It’s that dark time of year again. The Cooks put up Christmas lights on the dining hall and it looks so pretty twinkling red and blue and green. I felt nostalgic for Christmas, but almost for the Christmas that is portrayed in books and films, that Christmas of snow and huge trees and long lost relatives and home comings and personal healings and one big happy family and everyone gets their wish fulfilled. You know, that one, the fairy tale one. Maybe the Christmas of my childhood, before I figured out Santa didn’t exist and there was a real magic about the day.
I went through a while of wanting to avoid Christmas and came through the other side, teenage angst probably. Now I love Christmas, and the Christmas’s in my house growing up were full of love and sharing and all of the above. I love the present buying and the rituals and the lights on the streets in dark Nov and Dec and then getting up on Christmas morning and making the croissants (from the tin, the ones you roll out) and getting Eoin/Daire/Grainne/me (pick whoever) out of the bed because we want to start opening the presents. And I love the day before Christmas eve in Dublin, wandering around meeting people in pubs for a drink before getting the seven o clock dart to bray to continue on the Porter House with friends from bray (hence the need to get people out of bed the next day!) and home by twelve and ham sandwiches. My mum still make us stockings and will make a stocking for any friends who happen to be visiting, but know she puts them on the end on the bed in the morning when she wakes up instead of waiting until we fall asleep; that became an impossible task many years ago.
The thing that has always struck me about Christmas though is the first Christmas I was nostalgic about, the one from the media, the perfect Christmas, is that is belongs in the same box as the perfect nuclear family, it doesn’t exist but it is the measure everyone uses to construct their own personal perfect Christmas. This of course is not a problem but where it falls short is when for some reason someone can’t have that perfect Christmas or doesn’t have the money to buy their children the perfect present and how we portray it as a shortcoming if it doesn’t happen, a failure, poor them, how sad, god love them, and then in the media someone comes to the rescue (Santa Claus or a rich relative) and fixes the problem.
It’s like we are trying to be perfect for one day, be perfect people, be a perfect family, be a perfect mother, father, child, a perfect society, peace and love for one whole day on earth. It is like we have taken this day and pinned all our hopes on it, make this day perfect and we will be ok.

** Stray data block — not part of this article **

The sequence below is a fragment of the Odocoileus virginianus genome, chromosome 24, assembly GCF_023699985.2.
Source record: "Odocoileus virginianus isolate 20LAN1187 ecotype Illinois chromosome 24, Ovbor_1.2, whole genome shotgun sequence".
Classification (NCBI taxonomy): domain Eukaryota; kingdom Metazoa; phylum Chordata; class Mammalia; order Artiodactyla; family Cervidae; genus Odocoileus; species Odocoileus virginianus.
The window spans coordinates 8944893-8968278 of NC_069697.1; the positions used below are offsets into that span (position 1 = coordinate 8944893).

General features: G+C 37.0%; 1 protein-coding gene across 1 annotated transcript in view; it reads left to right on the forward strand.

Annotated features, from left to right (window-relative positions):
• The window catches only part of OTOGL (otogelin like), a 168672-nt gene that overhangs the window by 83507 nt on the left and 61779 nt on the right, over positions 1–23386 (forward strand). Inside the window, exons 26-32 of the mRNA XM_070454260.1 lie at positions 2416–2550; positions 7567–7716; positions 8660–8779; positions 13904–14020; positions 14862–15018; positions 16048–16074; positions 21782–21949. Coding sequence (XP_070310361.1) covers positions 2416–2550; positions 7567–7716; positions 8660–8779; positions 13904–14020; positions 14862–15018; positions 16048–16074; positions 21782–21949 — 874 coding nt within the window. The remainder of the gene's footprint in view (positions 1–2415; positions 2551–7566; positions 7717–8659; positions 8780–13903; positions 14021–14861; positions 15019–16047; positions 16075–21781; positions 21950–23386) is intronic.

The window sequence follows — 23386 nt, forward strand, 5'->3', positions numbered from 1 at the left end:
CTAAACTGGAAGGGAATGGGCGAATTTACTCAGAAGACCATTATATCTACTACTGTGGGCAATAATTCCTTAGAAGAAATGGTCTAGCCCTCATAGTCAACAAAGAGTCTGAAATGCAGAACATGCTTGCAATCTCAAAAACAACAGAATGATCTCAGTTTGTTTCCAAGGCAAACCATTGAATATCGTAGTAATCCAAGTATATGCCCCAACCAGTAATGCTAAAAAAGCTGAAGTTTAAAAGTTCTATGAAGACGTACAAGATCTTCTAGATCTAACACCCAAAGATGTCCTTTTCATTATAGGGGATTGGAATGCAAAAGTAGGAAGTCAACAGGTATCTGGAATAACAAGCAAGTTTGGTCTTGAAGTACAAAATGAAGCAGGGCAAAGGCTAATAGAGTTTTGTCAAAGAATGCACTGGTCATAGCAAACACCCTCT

I like the original reason for all the lights and trees better than the catholic one, seeing as Jesus was actually supposed to have been born sometime in late Feb early March. The pagan celebration was the death of the old sun and birth of the new sun, the darkest day of the year when the world started slowly turning its face towards the light again and the sun began to recover and get stronger and stronger. This makes more sense to me growing up in a country where there was barely 8 hours of daylight in the winter. Put light in the darkness, light up the streets and be happy, only in the dark winter do the fairy lights have the full impact.
My relationship with Christmas changed when I decided I liked it just for the excuse to have a party and celebrate life in the middle of death and put lights up in the darkness and think about the people I loved and what could I get them that they would really like for Christmas, depending on budget (and some years we had a family agreement that we couldn’t spend more than 5 euro on each other, which only made the present picking more inventive) and then it is just as much fun to see them open my present as it is to open theirs to me.
I am going to Montana this year to visit with Paul’s family. Paul’s relationship to Christmas is to give any children around everything they ever wanted o make up for the lack of his own happy Christmases. He admits this himself. He is already planning the shopping trips to the toy stores and I have overheard conversations with his daughter along the lines of We can get her (her being his granddaughter) this or this! And the reply Dad, she’s only three. He doesn’t care though; this is his particular perfect Christmas and the kids treat him like their own personal Santy Claus.
What do I want for Christmas? I want a down duvet, a big huge one, like a queen size or king size, one with really warm down fill. Can’t find them here in México and its COLD right now in these mountains.